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  • Post last modified:December 11, 2020
  • Post comments:2 Comments

Mom’s Question:

I think my inlaws enjoy seeing my baby boy’s masculine parts, they put excuses to change the diapers each time we visit them, to bathe him each time they change the diapers, and they claim that I should remove the diapers completely to make it easy for the baby to play.

Is it in a way an abuse?


Baby Help Line:

Baby Sexually Abused Or Not?

I would not consider this is abuse. Unless you feel they are getting sexual arousal out of their behavior, which would be unlikely then I would not really be so concerned.

However, if you are uncomfortable with their behavior, then talk it over with your husband, and then talk to them about it. If you are not comfortable with your baby being naked in front of others then that is your choice.

Some families have very different attitudes to body parts, particularly genitals. It may be they are far more liberal than the way you were brought up so you feel uncomfortable they way they draw attention to it. Some cultures and families, particularly with boys tend to admire their penis as a sign he is a big strong boy, the same as you would strong legs!

Babies are sensual little creatures, and a baby boy can have an erection (even though it certainly has nothing to do with sex)! It is healthy for them to have a kick without diapers on, both for the fresh air, and the extra freedom to kick without a wad between his legs.

You want your little boy to grow up loving all parts of his body, but at the same time learning which parts we keep private. Babies don’t care who sees them, and family members love to be part of the caring of a little one.

I love bathing babies, and it is a sensual loving experience, but that is very different from a sexual experience.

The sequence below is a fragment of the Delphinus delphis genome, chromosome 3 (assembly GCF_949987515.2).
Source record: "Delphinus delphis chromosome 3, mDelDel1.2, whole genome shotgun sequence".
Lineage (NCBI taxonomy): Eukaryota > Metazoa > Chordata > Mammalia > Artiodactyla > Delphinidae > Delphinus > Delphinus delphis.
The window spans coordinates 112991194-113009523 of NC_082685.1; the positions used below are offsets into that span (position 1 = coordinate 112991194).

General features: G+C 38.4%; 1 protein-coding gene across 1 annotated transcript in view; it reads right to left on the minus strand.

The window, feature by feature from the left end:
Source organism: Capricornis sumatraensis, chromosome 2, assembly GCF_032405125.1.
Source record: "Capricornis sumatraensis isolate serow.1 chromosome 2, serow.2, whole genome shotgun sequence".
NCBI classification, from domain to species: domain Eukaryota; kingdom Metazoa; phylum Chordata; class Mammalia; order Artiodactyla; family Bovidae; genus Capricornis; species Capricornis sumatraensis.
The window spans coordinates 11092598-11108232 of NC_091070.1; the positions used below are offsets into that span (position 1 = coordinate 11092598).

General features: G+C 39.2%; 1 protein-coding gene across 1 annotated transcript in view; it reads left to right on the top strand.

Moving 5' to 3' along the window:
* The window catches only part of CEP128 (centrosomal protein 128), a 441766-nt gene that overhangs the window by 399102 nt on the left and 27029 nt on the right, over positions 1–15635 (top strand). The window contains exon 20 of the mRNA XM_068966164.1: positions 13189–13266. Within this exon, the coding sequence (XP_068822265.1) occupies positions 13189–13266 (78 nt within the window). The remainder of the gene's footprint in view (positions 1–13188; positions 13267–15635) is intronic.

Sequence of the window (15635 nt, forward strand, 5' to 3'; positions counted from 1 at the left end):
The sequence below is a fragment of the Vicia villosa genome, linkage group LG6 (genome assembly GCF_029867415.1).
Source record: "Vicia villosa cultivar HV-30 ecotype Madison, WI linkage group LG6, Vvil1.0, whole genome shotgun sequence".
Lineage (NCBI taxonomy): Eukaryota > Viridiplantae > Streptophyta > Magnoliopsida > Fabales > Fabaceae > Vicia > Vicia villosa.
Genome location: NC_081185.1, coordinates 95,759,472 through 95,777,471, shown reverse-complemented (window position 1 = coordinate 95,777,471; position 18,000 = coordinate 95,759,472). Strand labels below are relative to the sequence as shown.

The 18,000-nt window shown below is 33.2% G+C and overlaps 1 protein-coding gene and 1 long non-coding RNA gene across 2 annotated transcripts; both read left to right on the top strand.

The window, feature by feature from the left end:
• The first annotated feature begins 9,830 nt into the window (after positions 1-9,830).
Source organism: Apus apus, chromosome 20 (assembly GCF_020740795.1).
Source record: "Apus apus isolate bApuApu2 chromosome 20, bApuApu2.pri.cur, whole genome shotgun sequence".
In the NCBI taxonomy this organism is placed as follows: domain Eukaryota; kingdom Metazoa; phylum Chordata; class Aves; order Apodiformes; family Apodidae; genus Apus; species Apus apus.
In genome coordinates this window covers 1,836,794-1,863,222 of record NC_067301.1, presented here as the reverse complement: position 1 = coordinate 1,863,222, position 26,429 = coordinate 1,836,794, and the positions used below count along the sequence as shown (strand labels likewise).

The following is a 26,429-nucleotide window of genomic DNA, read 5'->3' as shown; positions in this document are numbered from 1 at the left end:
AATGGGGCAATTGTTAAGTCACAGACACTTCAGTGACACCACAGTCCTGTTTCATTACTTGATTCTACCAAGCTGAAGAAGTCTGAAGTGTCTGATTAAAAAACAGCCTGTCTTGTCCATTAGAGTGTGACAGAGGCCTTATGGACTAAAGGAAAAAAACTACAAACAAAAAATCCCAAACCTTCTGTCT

If you feel the boundaries you are comfortable with are not being respected then you need to talk it over with your husband and his family. You absolutely have the right to make the decision about who bathes or changes your baby.

Enjoy your little boy,
All the best,

Find comments below.

Comments for “Is My Baby Boy Sexually Abused?”

Feb 22, 2012 Re: Is My Baby Boy Sexually Abused?
by: Fullredlips22

I would keep him away from them. That doesn’t sound normal at all SMH! It’s your job as a mother to protect your child if he is in harm’s way. Trust your motherly instinct.

Feb 23, 2012 Not abuse!!!!
by: Anonymous

Do not listen to the first comment. The Baby Helpline answer is completely correct.

Unless your inlaws are fondling your child or getting aroused then the behavior you describe is completely common and normal. I am sure they would be horrified that you feel this way — for them, it sounds like the naked infant is personified innocence. Do not shut out your husband’s family especially if they enjoy seeing the baby. You should nurture as much love around the baby as possible– but you are right to keep an eye and discuss any discomfort you have with your husband. He might explain how his family views things.

Enjoy your baby and remember that protecting him also includes protecting him from troubles/arguments and non-issues that you may cause.